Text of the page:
On her 18th birthday, farm girl Dorothy discovers that she is the lost princess of Oz, abandoned as a baby. Unfortunately, her kingdom is in the hands of an unscrupulous Prime Minister and his lackeys, who will stop at nothing to hang on to power.
If this silent version of L. Frank Baum’s classic fantasy were released today, it would no doubt be described as a ’reimagining’ of the tale, as, despite Baum’s co-writing credit, it has almost nothing to do with him and almost everything to do with Larry Semon. He was a movie comedian, whose clowning in a series of short films was so popular that, in the early 1920s, he was a serious rival to Charlie Chaplin. By 1925, the star was confident enough to branch out into features, and to take on the role of writer, director and star for his first attempt.
While it’s no surprise that Semon tailored the material to his own slapstick persona, it is remarkable that he throws out almost everything from the popular stories. To begin with Oz doesn’t appear to be a magical land at all, appearing more like a neighbouring foreign kingdom of some sort, just a short bi-plane ride from the Kansas farm where Dorothy (Dorothy Dwan) lives with her aunt and uncle. She’s being favoured with romantic attentions from both farmhand Oliver Hardy (yes, that Oliver Hardy!) and a wacky itinerant drifter played by Semon. Also home on the range is Spencer Bell, who is introduced sitting in a watermelon patch eating a slice of the fruit, because he’s a black man, right? Through various awkward plot machinations, the trio are obliged to disguise themselves as the Scarecrow, the Tin Woodsman and the Cowardly Lion, and there’s no prizes for guessing who gets to play the king of beasts.
Apparently, this is little more than a compilation of Semon’s most popular gags from his short films. There’s no real effort at establishing characters and the humour is of the basic ‘banana skin’ variety that inexperienced audiences tend to associate with silent cinema. Even the Wizard is reduced to a peripheral character, who is exposed as a cheap confidence trickster anyway. Predictably fans of the books weren’t keen on Semon’s take, and even his fanbase wasn’t impressed. The film bombed and killed his career.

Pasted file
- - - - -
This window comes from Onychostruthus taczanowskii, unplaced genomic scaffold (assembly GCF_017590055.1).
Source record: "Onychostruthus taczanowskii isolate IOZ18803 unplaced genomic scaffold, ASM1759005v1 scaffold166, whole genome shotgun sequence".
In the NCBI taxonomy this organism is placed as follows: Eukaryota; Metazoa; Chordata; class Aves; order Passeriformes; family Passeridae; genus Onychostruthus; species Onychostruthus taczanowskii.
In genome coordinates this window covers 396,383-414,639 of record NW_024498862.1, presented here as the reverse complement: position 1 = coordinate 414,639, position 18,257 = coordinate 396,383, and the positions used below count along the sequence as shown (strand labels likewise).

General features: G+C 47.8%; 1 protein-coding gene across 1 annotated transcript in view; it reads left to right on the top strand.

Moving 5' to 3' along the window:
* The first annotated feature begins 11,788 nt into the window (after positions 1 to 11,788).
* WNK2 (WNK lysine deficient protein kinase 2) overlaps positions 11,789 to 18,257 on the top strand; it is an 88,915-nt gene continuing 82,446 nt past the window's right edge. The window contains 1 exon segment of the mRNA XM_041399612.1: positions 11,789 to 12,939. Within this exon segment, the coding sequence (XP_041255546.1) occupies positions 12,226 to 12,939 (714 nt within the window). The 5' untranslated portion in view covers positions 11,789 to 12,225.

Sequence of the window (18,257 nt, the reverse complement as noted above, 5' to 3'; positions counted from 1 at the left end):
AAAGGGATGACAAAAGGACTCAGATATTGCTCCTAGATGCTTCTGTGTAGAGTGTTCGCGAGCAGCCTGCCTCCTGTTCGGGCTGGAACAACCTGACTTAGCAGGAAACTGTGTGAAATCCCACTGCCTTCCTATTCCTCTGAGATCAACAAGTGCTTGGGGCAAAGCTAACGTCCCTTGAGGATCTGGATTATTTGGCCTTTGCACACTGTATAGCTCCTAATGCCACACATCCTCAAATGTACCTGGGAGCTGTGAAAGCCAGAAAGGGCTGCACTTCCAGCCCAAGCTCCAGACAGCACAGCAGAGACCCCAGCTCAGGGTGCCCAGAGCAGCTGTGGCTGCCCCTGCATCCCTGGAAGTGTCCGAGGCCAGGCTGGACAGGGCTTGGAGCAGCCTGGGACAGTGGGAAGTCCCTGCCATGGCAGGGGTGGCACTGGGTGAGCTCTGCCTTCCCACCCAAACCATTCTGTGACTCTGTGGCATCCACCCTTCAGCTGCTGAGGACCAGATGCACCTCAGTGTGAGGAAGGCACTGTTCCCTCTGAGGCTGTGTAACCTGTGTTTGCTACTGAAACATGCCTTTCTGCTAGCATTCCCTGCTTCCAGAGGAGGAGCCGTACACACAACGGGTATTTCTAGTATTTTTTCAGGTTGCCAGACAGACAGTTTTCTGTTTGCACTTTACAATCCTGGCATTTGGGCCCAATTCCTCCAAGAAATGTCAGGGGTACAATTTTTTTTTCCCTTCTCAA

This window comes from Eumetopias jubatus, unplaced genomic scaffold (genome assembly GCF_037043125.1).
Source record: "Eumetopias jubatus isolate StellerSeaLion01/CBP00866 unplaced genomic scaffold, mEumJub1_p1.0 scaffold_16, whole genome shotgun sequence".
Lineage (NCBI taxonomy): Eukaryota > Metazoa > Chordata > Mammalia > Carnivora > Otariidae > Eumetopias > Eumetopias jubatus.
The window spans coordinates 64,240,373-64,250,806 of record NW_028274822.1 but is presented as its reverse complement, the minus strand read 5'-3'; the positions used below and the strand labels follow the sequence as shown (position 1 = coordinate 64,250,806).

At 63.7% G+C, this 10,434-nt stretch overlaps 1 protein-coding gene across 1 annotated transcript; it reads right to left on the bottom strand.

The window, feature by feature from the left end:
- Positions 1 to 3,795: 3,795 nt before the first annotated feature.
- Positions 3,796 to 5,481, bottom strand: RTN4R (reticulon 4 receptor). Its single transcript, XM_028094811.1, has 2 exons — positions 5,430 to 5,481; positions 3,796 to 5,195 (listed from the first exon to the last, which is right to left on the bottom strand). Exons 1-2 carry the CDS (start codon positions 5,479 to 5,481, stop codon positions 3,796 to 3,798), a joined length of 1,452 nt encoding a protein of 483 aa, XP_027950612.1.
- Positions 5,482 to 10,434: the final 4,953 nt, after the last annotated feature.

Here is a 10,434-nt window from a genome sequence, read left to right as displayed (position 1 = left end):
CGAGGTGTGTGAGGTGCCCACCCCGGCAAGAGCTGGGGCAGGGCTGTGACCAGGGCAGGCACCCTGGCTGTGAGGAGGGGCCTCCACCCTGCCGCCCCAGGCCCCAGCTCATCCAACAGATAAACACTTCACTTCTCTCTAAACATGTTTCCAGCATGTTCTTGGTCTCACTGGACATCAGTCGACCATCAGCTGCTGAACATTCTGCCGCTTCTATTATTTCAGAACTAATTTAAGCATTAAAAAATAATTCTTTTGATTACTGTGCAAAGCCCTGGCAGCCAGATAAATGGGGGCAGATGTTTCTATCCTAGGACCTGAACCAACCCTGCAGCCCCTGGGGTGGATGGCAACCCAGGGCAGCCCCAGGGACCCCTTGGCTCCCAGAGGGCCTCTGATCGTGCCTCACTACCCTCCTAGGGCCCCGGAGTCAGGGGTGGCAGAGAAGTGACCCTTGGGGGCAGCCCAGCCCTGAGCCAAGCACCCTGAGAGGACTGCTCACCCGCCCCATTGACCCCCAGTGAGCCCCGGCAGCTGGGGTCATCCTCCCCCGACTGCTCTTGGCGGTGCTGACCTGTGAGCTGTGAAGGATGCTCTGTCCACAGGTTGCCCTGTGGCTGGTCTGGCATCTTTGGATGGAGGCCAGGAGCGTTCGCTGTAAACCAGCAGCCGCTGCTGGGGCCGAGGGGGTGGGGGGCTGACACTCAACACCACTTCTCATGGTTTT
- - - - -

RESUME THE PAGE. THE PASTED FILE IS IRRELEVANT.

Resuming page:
Just before the movie hit theatres, Semon married co-star Dwan (born Dorothy lllgenfritz), despite a 17-year age difference. Happiness did not follow. The flop left Semon almost penniless, and his life spiralled out of control, taking in a severe nervous breakdown before his death at the age of only 39 in 1928. However, the circumstances of his demise were somewhat mysterious, and some believed he faked his own death to escape his creditors.
Considering the failure of Baum’s own trio of film adaptations less than a decade before, it’s interesting to speculate what drew Semon to the material in the first place. True, he had some common ground with Baum, both of them were reckless spendthrifts who blew fortunes, but Baum always bounced back from his various bankruptcies while Semon was not so capable. It took until MGM’s Judy Garland version of ‘The Wizard of Oz’ (1939) for someone to successfully adapt Baum’s work and get a return on their investment. Yes, despite what you may have heard to the contrary, it did not bellyflop on its initial release at all. On the contrary, it did decent, if unspectacular, box office and won 2 Oscars. Of course, it was subsequent re-runs on TV that elevated it to the classic status it enjoys today, but it was not originally the financial disaster that many commonly believe.
Baum’s own ‘Oz’ films may have been a little crude and unsuccessful but they exhibited a level of creativity and imagination that is sorely lacking from this adaptation. One for the curious only.